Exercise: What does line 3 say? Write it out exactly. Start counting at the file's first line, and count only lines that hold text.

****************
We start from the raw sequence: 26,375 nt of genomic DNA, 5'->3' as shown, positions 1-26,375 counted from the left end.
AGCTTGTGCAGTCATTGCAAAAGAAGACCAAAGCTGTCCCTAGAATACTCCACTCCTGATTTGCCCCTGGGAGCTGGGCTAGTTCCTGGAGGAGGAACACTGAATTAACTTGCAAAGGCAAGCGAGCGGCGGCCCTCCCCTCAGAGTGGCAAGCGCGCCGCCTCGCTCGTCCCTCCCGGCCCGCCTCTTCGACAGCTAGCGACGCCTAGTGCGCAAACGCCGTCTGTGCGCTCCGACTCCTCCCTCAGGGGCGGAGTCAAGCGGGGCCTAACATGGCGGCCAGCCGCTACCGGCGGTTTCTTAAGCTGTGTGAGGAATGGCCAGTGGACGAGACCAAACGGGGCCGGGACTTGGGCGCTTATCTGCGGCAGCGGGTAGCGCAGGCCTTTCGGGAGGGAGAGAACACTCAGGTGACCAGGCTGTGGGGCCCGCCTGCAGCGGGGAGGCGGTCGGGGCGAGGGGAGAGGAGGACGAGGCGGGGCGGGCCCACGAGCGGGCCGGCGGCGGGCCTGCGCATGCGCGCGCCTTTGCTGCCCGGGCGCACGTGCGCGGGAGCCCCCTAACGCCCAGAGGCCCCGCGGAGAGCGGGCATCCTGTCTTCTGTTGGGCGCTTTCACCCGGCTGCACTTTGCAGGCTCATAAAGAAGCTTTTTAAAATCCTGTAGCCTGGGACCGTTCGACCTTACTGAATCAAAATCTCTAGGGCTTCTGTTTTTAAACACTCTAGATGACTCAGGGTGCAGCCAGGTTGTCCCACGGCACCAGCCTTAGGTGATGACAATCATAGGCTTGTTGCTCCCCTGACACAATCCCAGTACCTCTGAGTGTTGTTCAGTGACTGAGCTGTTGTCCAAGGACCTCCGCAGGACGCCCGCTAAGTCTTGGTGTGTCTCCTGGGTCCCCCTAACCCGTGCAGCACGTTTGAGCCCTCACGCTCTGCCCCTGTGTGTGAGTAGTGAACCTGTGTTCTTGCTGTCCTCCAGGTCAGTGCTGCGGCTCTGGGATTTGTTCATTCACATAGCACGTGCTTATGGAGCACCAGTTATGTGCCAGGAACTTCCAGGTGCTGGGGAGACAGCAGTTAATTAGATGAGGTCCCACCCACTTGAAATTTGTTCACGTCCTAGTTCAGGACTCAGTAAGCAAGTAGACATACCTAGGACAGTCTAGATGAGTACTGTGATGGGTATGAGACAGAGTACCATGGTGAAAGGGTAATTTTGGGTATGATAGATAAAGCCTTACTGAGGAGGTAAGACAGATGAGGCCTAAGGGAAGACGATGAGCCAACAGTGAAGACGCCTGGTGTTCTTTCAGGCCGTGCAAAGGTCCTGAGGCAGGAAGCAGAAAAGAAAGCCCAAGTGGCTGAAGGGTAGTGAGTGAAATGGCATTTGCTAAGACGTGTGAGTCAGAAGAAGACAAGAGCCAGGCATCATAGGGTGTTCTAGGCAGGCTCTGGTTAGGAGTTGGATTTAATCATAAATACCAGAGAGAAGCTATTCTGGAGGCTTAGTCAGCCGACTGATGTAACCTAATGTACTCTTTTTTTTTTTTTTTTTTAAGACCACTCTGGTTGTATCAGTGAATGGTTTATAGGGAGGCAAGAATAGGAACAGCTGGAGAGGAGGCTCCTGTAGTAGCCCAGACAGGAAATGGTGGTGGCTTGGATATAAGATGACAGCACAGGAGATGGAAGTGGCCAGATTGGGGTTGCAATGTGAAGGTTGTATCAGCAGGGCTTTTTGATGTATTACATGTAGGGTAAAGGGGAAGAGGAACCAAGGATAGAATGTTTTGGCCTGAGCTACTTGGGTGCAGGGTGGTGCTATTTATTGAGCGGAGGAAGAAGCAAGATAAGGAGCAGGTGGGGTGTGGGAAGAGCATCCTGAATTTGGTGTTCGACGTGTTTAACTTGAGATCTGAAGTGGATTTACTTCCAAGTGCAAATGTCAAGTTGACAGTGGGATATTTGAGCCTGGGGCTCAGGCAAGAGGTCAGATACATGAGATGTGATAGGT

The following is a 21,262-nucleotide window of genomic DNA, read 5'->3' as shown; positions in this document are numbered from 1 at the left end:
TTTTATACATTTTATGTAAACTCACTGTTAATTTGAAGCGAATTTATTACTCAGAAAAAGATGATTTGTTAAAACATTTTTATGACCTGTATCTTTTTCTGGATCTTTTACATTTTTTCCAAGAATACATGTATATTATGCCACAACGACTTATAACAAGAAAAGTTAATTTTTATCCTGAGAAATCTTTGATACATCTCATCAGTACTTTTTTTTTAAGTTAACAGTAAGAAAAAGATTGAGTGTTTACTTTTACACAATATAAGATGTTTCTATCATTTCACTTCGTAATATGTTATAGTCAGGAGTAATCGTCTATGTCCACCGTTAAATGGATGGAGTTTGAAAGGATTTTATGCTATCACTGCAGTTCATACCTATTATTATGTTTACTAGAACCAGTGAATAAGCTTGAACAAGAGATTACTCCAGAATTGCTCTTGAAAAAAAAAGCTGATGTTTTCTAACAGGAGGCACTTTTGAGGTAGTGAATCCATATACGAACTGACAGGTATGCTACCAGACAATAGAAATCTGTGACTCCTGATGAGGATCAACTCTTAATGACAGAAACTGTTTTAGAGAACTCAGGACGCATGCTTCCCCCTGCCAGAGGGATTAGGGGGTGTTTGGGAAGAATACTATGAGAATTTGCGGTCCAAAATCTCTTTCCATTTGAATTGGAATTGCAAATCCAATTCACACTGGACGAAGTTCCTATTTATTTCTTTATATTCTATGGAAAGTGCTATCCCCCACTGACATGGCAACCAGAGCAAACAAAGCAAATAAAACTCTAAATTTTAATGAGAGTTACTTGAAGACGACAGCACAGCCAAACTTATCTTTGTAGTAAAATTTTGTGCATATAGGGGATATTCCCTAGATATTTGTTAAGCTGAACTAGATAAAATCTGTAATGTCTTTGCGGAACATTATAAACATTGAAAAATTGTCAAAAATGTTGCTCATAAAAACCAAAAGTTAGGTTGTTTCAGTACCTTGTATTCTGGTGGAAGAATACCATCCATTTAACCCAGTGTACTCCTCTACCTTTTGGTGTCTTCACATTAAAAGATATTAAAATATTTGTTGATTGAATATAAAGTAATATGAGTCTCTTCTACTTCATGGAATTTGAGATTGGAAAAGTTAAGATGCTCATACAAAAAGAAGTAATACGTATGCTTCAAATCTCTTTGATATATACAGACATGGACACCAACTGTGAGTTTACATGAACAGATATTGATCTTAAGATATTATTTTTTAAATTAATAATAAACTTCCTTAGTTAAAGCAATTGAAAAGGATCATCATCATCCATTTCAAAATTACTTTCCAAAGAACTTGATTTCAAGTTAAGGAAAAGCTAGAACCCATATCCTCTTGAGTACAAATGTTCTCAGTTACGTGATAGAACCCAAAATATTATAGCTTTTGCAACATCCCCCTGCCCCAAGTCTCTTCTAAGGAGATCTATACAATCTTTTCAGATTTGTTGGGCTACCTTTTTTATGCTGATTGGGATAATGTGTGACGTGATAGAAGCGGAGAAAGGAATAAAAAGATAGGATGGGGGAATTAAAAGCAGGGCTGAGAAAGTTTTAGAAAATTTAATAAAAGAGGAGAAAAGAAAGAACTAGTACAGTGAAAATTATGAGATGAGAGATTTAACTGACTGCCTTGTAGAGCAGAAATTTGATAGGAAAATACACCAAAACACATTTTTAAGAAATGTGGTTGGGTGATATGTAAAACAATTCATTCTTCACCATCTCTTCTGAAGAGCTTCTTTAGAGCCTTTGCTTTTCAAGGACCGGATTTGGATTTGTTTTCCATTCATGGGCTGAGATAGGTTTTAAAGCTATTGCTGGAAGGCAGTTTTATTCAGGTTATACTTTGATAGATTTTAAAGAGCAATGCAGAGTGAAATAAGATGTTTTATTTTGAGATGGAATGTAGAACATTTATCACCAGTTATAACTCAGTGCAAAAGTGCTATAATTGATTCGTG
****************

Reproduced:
The following is a 21,262-nucleotide window of genomic DNA, read 5'->3' as shown; positions in this document are numbered from 1 at the left end: